Facebook COO Sheryl Sandberg wants to kill PC. No, not personal computers. She means the notion of being politically correct. And she wants to do it in the context of addressing issues of gender in the workplace.
On a panel at Wednesday’s Grace Hopper Celebration of Women in Computing conference, Sandberg recounted a recent incident where she was a keynote speaker with two men.
“The first man said, and I’m not exaggerating, ‘most women aren’t like Sheryl. She’s really competent. Most women can’t do what she does,’” Sandberg said. “The second man on the stage said, not to be out done, ‘I really want to hire young women, but my wife who is here is afraid I might sleep with them. And, I might. So, it’s really hard for me to give opportunities to young women.'”
Later, her husband said those men did Sandberg a favor. “A lot of men think that,” he told her. “They said it, they were honest and they gave you a chance to address it. I think the most destructive thing on gender is we have stopped talking about it. We have convinced ourselves that it is politically incorrect to mention it and it’s hard to mention.”
The Unmentionable G Word
Up until four years ago, Sandberg avoided using the word “women” in the workplace. She was afraid it could cause people across the table to feel as though they could be sued if they said the wrong thing. “We have made gender an unsafe issue,” she believes. “Women don’t want to talk about it for fear they’ll appear they’re whining or asking for special treatment. And men don’t want to talk about it because they’ll get into trouble.” Across issues ranging from mentorship to gender bias to pregnancy and child rearing, “not talking about it is not working.” Sandberg noted that labor laws don’t prohibit discussing gender-related issues, but rather discrimination based on gender.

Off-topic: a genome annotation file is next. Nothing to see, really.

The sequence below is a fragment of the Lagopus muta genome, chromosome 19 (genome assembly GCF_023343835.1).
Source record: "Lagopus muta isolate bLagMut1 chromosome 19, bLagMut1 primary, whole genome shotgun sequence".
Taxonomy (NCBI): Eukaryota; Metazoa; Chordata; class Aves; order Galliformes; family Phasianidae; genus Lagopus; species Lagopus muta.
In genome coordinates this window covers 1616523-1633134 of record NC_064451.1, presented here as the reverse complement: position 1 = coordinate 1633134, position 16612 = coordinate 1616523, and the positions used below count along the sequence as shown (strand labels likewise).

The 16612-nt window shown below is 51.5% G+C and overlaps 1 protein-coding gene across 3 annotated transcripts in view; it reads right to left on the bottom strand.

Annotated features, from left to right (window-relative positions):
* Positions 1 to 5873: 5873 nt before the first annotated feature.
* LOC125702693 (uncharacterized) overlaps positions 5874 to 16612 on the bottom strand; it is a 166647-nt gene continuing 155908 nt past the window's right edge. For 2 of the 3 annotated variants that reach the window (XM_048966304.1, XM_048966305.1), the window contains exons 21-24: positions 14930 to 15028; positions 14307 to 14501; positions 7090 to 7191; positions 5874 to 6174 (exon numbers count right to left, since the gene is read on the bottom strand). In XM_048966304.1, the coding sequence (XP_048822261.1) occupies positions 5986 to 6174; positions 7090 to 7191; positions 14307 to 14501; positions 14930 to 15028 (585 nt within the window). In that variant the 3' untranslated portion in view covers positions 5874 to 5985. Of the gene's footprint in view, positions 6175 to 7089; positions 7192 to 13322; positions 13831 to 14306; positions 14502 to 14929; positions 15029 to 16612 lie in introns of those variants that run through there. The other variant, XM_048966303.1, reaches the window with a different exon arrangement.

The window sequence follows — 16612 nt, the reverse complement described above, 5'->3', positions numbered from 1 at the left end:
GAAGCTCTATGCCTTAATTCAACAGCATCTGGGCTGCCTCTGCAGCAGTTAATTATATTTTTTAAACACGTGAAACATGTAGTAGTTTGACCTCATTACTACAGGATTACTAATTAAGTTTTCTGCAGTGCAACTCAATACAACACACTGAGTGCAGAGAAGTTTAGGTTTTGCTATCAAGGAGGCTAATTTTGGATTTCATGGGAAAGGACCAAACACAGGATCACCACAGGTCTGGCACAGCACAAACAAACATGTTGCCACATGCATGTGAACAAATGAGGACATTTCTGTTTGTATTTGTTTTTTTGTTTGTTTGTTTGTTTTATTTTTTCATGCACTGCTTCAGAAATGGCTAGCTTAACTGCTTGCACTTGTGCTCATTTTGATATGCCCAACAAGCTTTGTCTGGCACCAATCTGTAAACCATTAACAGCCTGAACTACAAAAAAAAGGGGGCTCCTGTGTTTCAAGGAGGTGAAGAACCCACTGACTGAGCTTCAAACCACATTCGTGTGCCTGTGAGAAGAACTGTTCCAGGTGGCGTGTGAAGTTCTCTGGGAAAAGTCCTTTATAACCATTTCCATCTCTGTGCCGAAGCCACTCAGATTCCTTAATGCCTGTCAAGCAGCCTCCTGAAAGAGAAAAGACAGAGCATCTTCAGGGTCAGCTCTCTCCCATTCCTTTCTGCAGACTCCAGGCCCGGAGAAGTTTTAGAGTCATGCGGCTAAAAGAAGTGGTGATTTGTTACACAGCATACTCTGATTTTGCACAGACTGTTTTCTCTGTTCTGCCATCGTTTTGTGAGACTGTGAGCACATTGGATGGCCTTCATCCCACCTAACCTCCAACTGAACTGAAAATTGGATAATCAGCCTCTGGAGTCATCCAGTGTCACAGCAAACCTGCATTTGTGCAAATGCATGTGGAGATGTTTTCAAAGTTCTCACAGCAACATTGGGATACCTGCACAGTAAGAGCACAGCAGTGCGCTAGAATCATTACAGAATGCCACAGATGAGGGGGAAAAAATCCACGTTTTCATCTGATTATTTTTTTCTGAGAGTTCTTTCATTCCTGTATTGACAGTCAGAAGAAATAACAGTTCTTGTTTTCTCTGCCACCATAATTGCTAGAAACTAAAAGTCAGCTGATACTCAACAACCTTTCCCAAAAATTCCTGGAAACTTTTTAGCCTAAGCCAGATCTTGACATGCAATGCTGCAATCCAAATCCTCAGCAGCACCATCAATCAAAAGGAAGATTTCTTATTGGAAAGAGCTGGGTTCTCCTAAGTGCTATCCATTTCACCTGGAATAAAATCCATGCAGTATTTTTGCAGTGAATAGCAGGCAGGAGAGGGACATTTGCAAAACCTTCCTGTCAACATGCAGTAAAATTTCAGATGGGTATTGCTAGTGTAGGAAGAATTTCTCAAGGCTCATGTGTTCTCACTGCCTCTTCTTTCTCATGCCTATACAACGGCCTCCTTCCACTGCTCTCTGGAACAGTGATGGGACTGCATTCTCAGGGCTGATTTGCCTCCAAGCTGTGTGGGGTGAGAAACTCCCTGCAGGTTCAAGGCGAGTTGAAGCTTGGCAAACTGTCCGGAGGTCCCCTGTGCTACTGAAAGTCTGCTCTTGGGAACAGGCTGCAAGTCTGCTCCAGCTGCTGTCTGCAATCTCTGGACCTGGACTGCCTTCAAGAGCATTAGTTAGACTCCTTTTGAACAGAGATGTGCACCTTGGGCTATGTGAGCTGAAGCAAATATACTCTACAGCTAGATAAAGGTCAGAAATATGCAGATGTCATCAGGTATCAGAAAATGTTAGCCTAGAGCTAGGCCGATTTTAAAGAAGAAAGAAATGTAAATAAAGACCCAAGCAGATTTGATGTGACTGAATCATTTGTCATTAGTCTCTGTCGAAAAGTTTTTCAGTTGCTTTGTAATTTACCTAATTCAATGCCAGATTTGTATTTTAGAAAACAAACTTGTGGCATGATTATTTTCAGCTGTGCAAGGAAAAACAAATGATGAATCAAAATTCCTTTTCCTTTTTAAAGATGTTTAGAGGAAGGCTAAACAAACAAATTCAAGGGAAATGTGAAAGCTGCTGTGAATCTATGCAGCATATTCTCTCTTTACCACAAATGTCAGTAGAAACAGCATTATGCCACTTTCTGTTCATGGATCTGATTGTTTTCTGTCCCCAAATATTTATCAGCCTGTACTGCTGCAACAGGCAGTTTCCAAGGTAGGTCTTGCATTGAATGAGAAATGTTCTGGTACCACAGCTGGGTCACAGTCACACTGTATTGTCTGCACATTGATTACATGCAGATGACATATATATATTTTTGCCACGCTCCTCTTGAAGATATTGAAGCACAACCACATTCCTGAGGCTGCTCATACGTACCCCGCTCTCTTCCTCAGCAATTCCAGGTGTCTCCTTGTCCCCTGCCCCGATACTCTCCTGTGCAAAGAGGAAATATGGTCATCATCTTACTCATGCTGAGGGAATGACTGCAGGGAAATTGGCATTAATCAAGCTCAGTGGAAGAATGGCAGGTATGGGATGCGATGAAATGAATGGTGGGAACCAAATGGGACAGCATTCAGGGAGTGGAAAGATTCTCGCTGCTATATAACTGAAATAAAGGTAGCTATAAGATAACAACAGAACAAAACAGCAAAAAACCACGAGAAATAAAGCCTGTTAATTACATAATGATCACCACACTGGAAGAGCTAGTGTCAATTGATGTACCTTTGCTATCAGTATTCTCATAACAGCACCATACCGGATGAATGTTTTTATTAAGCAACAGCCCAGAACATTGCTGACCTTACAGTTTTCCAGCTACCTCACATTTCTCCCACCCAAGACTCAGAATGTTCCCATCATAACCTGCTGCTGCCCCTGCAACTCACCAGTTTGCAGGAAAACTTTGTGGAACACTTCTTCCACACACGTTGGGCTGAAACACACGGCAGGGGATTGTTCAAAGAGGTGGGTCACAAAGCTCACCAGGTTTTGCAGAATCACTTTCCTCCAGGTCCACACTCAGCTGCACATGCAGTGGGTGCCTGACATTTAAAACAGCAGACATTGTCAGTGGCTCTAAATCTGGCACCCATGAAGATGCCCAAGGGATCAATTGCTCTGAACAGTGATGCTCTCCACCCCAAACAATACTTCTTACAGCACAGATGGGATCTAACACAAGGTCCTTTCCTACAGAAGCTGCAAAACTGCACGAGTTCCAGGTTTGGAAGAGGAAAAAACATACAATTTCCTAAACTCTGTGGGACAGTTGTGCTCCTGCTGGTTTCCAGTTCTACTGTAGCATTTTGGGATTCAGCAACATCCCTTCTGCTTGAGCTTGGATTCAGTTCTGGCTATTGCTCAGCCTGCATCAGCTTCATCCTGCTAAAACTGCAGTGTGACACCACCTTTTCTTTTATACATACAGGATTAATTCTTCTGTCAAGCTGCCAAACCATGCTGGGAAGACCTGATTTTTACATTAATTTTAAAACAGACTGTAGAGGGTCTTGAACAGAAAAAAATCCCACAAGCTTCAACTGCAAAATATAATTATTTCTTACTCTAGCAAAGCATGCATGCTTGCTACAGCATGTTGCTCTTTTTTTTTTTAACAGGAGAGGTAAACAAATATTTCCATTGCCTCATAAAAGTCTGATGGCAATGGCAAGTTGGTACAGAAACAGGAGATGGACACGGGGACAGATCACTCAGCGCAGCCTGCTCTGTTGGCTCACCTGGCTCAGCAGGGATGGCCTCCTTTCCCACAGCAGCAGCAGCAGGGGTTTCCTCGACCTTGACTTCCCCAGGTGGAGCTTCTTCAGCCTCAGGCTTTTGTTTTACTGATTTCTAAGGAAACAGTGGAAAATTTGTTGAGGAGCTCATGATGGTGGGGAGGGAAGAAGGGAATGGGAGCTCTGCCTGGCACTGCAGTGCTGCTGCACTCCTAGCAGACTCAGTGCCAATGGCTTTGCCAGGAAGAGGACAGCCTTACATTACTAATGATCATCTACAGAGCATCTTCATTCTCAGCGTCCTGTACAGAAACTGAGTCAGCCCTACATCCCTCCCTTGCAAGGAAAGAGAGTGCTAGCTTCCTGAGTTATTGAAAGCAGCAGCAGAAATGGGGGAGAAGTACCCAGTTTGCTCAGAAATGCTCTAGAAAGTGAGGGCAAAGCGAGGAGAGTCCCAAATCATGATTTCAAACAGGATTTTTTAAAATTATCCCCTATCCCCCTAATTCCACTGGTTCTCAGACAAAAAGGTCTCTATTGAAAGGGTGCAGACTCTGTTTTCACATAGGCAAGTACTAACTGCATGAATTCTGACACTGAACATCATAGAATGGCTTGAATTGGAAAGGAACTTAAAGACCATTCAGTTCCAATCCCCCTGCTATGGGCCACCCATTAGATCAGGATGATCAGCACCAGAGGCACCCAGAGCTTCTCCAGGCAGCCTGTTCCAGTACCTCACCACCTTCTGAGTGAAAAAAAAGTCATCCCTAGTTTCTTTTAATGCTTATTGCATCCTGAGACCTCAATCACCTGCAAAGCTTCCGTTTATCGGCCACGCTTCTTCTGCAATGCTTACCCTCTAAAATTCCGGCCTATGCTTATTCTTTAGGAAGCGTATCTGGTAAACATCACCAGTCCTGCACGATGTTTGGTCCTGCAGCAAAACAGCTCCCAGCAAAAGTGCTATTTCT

Open conversations, she argued, can move the ball forward. Her brother, for example, once interviewed a woman to be on his surgical team. He commented that one day she might want to have children – a topic that other hiring managers avoid. He went on to tell the candidate that she wouldn’t lose her job or be given less interesting surgeries should she become pregnant. The discussion addressed how he would support her and work with her should she make that decision to have children.
Sandberg’s question for all of us: If we don’t talk about gender issues, how can we change things?
Here’s the video of the entire panel session featuring Sandberg, Maria Klawe, President of Harvey Mudd College, and Telle Whitney, CEO of the Anita Borg Institute.